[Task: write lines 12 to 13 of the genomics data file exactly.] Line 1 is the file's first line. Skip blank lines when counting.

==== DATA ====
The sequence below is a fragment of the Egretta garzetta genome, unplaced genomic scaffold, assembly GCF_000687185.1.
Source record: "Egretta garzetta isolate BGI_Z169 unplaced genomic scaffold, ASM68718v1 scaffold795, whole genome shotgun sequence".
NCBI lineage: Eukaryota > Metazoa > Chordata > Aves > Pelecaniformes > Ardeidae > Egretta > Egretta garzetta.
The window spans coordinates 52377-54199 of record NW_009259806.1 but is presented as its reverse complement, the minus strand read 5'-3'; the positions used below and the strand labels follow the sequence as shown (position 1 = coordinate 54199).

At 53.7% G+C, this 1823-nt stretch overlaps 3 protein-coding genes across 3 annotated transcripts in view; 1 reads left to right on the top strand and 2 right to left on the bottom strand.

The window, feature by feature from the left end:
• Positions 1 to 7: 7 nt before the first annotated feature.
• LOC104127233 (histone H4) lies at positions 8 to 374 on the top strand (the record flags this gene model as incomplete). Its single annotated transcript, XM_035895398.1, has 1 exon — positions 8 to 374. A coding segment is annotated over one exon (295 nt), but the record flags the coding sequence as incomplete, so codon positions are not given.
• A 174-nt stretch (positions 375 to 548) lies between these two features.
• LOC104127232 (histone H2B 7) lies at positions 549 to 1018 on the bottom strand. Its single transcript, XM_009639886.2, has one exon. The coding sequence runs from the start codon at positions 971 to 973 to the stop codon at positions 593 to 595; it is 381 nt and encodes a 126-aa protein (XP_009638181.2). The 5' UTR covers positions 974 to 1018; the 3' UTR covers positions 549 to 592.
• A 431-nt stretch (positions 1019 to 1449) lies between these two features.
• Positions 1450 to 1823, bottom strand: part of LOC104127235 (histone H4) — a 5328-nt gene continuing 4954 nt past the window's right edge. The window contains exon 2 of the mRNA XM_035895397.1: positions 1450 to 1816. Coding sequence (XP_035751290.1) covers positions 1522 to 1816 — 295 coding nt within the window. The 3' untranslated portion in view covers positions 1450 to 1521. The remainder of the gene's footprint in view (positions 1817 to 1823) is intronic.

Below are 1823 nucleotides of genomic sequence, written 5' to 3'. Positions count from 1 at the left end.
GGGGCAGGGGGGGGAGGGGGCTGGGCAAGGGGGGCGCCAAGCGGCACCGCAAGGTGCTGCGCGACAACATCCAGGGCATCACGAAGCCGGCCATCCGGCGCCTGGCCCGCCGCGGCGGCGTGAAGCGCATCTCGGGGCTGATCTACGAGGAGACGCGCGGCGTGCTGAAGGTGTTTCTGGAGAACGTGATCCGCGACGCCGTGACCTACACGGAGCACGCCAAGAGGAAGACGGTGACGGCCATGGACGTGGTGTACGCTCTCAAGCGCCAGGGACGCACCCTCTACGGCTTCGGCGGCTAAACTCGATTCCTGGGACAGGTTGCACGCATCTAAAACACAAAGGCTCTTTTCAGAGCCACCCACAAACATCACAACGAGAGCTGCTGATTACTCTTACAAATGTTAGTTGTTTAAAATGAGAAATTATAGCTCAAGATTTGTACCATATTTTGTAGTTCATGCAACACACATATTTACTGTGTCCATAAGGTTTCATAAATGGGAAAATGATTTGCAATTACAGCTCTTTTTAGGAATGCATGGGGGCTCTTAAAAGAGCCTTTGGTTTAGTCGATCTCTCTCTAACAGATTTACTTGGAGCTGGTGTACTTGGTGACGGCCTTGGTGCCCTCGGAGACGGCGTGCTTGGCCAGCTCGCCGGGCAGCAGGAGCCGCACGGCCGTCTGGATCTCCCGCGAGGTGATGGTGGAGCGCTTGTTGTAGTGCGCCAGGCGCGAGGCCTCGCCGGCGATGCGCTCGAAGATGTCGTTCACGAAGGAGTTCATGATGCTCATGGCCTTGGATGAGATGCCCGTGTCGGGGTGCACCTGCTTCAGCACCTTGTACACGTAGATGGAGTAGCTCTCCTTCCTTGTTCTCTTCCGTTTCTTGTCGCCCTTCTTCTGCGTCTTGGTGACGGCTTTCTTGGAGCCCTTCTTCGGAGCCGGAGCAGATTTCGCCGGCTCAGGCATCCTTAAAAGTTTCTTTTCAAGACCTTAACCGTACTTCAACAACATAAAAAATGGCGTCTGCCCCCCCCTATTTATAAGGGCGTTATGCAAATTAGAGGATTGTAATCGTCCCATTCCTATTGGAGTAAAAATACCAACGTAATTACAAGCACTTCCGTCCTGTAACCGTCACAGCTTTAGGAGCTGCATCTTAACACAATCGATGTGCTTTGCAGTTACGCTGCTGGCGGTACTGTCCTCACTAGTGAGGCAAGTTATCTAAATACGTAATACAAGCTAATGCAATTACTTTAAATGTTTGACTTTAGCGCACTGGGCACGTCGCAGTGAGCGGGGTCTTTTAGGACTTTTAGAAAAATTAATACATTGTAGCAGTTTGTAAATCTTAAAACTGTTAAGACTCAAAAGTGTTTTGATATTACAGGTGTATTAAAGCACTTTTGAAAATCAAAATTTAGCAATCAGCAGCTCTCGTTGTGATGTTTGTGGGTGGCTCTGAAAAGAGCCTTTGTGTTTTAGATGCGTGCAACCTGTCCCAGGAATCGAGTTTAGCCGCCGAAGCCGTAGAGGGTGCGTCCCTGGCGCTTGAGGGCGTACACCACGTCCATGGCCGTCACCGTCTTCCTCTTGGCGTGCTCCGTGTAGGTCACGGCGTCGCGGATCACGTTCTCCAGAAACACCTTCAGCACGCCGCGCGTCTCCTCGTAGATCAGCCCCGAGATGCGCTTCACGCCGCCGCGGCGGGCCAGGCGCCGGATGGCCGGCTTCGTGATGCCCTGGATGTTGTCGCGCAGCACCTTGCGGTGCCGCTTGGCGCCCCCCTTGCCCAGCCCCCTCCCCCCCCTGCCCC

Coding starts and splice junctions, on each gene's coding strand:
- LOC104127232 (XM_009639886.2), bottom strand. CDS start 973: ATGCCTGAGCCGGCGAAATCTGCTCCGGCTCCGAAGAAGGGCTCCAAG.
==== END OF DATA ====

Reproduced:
• Positions 1450 to 1823, bottom strand: part of LOC104127235 (histone H4) — a 5328-nt gene continuing 4954 nt past the window's right edge. The window contains exon 2 of the mRNA XM_035895397.1: positions 1450 to 1816. Coding sequence (XP_035751290.1) covers positions 1522 to 1816 — 295 coding nt within the window. The 3' untranslated portion in view covers positions 1450 to 1521. The remainder of the gene's footprint in view (positions 1817 to 1823) is intronic.

Below are 1823 nucleotides of genomic sequence, written 5' to 3'. Positions count from 1 at the left end.